Known for their hospitality, traditional music and healthy home-cooking, Cretans are also fiercely independent. They frequently rebelled under Venetian and later Ottoman occupation, with southern strongholds such as Sfakia (a rocky, barren territory centred on the port village of Hora Sfakion) remaining unconquered.
Due to the towering cliffs overhanging the sea, the Sfakia area remains peacefully isolated; nearby settlements such as Loutro, a fishing village shimmering with white houses, or Sweetwater and Marmara (Marble) beaches are accessible by boat (the intrepid can hike there instead). Boat trips hug the coast westward from Hora Sfakion to Paleohora, via Loutro and Agia Roumeli; the latter is where throngs of tired hikers stumble out of the Samaria Gorge – at 16km, Europe’s longest.
A boat trip is ideal for traversing the south coast. It concludes at Paleohora – a small town which has preserved its laid-back character, despite being the jumping-off point for popular Elafonisi Beach on Crete’s southwestern tip. The soft pink sands and islet here are undeniably enticing and, except in high summer, serene. Palaeohora also offers great live traditional music; the songs, known as mantinades (15-syllable folk verse accompanied by the Cretan lyra, or violin), fully express the island’s powerful and melancholy spirit.
Crete is big enough to be its own country, and its people love distinguishing themselves from other Greeks. Lakkis Koukoutsakis, a tour guide and restaurant owner in Azogires, a placid hamlet 7km north of Paleohora, sums it up: ‘among us here live about 13 Cretans, eight Greeks, two English and one Dutch’, he quips. It is this sense of otherness that makes the Cretans, especially those from the south, such good company. They can entertain with eccentricity or anecdotes, vex with their stubbornness, seduce with hospitality and amaze with feats of strength. It goes without saying that being among them is rarely dull.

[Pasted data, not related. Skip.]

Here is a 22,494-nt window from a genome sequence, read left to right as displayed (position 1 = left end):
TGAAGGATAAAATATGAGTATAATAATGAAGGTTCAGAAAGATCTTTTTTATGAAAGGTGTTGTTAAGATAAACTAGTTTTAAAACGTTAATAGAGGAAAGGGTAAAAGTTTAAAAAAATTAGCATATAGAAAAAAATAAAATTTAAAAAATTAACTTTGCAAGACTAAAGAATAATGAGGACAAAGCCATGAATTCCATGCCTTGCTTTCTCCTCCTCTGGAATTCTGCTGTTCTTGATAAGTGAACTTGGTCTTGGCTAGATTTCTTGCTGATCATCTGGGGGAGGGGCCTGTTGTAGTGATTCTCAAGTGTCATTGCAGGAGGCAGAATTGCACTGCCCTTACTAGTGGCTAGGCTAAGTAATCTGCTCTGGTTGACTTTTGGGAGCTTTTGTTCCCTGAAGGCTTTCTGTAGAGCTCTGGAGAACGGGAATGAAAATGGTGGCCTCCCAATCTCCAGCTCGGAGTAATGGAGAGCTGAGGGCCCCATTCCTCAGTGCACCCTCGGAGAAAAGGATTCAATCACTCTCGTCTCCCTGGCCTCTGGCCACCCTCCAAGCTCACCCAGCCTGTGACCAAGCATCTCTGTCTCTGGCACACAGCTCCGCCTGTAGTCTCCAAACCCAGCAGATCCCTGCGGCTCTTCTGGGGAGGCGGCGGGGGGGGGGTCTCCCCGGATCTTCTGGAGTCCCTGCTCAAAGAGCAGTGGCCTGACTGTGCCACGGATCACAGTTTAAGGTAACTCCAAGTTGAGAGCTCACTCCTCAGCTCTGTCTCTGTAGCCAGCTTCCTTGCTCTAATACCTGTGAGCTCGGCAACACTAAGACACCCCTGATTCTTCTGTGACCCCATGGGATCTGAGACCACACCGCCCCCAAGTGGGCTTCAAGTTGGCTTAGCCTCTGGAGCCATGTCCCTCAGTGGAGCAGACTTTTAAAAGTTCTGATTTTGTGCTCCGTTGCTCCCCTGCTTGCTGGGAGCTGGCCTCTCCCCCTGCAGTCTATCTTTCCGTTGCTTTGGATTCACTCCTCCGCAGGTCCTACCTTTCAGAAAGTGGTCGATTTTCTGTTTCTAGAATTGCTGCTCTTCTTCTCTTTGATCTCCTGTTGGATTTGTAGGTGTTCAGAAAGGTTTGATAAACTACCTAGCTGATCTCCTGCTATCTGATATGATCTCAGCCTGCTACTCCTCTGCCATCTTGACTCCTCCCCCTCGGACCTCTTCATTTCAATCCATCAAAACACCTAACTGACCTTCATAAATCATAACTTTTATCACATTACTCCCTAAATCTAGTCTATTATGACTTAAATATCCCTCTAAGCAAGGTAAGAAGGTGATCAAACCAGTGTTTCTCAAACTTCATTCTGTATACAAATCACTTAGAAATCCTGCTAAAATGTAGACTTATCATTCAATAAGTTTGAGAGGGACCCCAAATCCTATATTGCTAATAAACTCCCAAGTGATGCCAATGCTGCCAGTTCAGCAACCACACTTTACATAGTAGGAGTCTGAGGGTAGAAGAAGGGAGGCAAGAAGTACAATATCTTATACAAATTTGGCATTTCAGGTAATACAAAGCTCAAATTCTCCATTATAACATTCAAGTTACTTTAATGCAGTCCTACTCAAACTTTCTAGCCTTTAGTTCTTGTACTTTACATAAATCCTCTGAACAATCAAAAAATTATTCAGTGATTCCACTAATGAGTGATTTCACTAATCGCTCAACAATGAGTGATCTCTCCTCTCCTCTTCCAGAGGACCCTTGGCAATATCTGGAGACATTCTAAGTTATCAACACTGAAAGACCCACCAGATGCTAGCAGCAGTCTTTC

The southern mountains are dotted with tiny traditional villages, fantastic spots to buy hearty local olive oil and thyme honey, though Azogires has a freshwater lagoon where the itinerant nereids – those beguiling sea-nymphs of ancient Greek myth – can allegedly steal a man’s soul on one sacred night each year. More otherworldly characters – the so-called drosoulites, or ghosts of fighters killed by the Turks in 1828 – can apparently be seen marching around dawn each year in late May, over at Frangokastello. This magnificent 13th-century Venetian fortress stands above a tranquil beach east of Hora Sfakion.
Occasional yoga groups visit Azogires, though unruffled Agios Pavlos, further east on the south coast, is more established. Just 3km west, the outpost of Triopetra comprises barely one set of domatia (rooms for rent) complemented by a seafront terrace restaurant. Here, all sense of time quickly recedes, and the menu varies according to the catch of the day. Keenly aware of the irreplaceable value of Triopetra (where some regular visitors book rooms three years ahead), locals protested vociferously when a Chinese consortium sought to build a huge container ship port – as ever through the centuries, the Cretans stubbornly resisted a much bigger foreign intruder.
Triopetra’s relative inaccessibility and tiny size have kept it blissfully quiet. Yet even the places that attract more visitors, such as lazy Plakias west of Preveli, stand apart from the north and its resorts. Having one of the south’s longest beaches, Plakias has attracted some smallish hotels and restaurants, though the truly extraordinary Youth Hostel Plakias (open from Greek Easter through October) also attracts devotees of all ages.
One of the reasons why Plakias and other southern getaways have remained relatively immune from mass tourism is the terrific summer wind which roars through everything, pelting beach-goers with sand and whipping up whitecaps on the sea. But the winds also drive away the mosquitoes and break through that solid wall of summer heat. Channelled up and down Crete’s mountain canyons – veritable wind tunnels – these stiff breezes are known to locals by individual names, depending on where they come from, how long they stay, and what gifts they bring with them.